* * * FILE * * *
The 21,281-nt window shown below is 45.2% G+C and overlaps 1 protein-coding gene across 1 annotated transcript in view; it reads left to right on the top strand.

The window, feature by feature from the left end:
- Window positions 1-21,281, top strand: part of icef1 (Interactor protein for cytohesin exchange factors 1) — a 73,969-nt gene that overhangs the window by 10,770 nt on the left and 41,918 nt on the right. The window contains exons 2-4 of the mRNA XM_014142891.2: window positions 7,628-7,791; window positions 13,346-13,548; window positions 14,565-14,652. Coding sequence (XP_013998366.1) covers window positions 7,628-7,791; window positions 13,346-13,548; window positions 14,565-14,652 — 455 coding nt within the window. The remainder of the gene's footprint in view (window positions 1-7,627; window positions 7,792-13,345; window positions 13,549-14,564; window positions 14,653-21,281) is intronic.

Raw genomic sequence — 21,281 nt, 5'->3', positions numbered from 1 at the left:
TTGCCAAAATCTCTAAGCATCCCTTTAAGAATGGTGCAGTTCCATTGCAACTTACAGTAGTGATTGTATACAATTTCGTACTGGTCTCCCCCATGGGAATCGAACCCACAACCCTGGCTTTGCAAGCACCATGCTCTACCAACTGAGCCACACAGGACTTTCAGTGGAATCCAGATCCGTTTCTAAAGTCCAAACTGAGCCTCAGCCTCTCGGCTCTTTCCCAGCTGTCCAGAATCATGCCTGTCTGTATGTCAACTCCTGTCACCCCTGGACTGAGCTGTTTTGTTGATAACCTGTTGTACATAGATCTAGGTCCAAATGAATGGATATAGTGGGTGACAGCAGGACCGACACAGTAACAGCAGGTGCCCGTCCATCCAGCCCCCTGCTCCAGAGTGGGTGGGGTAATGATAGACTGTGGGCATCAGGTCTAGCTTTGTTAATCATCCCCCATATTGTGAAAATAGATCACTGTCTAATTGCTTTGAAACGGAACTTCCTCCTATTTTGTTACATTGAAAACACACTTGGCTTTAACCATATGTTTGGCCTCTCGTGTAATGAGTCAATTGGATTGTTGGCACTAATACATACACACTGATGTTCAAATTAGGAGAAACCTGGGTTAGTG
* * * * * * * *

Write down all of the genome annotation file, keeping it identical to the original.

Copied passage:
The 21,281-nt window shown below is 45.2% G+C and overlaps 1 protein-coding gene across 1 annotated transcript in view; it reads left to right on the top strand.

The window, feature by feature from the left end:
- Window positions 1-21,281, top strand: part of icef1 (Interactor protein for cytohesin exchange factors 1) — a 73,969-nt gene that overhangs the window by 10,770 nt on the left and 41,918 nt on the right. The window contains exons 2-4 of the mRNA XM_014142891.2: window positions 7,628-7,791; window positions 13,346-13,548; window positions 14,565-14,652. Coding sequence (XP_013998366.1) covers window positions 7,628-7,791; window positions 13,346-13,548; window positions 14,565-14,652 — 455 coding nt within the window. The remainder of the gene's footprint in view (window positions 1-7,627; window positions 7,792-13,345; window positions 13,549-14,564; window positions 14,653-21,281) is intronic.

Raw genomic sequence — 21,281 nt, 5'->3', positions numbered from 1 at the left:
TTGCCAAAATCTCTAAGCATCCCTTTAAGAATGGTGCAGTTCCATTGCAACTTACAGTAGTGATTGTATACAATTTCGTACTGGTCTCCCCCATGGGAATCGAACCCACAACCCTGGCTTTGCAAGCACCATGCTCTACCAACTGAGCCACACAGGACTTTCAGTGGAATCCAGATCCGTTTCTAAAGTCCAAACTGAGCCTCAGCCTCTCGGCTCTTTCCCAGCTGTCCAGAATCATGCCTGTCTGTATGTCAACTCCTGTCACCCCTGGACTGAGCTGTTTTGTTGATAACCTGTTGTACATAGATCTAGGTCCAAATGAATGGATATAGTGGGTGACAGCAGGACCGACACAGTAACAGCAGGTGCCCGTCCATCCAGCCCCCTGCTCCAGAGTGGGTGGGGTAATGATAGACTGTGGGCATCAGGTCTAGCTTTGTTAATCATCCCCCATATTGTGAAAATAGATCACTGTCTAATTGCTTTGAAACGGAACTTCCTCCTATTTTGTTACATTGAAAACACACTTGGCTTTAACCATATGTTTGGCCTCTCGTGTAATGAGTCAATTGGATTGTTGGCACTAATACATACACACTGATGTTCAAATTAGGAGAAACCTGGGTTAGTG